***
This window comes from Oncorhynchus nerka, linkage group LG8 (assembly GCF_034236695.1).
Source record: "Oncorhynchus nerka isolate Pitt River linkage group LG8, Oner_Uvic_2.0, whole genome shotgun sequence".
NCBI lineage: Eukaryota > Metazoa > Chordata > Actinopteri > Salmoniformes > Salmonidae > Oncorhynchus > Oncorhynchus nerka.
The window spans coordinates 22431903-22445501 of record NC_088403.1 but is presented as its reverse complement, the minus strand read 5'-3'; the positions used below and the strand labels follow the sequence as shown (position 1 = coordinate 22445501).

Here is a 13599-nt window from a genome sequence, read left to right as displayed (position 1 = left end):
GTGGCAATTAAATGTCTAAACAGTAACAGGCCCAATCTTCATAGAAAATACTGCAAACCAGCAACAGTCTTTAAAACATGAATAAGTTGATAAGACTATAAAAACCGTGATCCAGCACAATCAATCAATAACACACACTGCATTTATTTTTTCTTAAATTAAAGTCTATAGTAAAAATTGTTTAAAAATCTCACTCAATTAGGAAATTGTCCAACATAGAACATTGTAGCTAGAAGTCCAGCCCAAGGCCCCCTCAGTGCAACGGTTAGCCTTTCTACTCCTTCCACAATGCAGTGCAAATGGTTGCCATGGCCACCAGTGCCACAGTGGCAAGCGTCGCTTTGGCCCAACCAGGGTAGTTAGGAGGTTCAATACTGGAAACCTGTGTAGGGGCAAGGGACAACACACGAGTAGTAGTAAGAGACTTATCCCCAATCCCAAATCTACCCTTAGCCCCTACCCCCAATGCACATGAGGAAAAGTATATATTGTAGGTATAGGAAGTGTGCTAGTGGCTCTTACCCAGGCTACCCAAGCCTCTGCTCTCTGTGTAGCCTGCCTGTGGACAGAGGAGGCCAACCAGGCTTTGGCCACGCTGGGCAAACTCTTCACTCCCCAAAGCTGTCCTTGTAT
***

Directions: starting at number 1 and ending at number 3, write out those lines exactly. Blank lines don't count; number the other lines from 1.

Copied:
This window comes from Oncorhynchus nerka, linkage group LG8 (assembly GCF_034236695.1).
Source record: "Oncorhynchus nerka isolate Pitt River linkage group LG8, Oner_Uvic_2.0, whole genome shotgun sequence".
NCBI lineage: Eukaryota > Metazoa > Chordata > Actinopteri > Salmoniformes > Salmonidae > Oncorhynchus > Oncorhynchus nerka.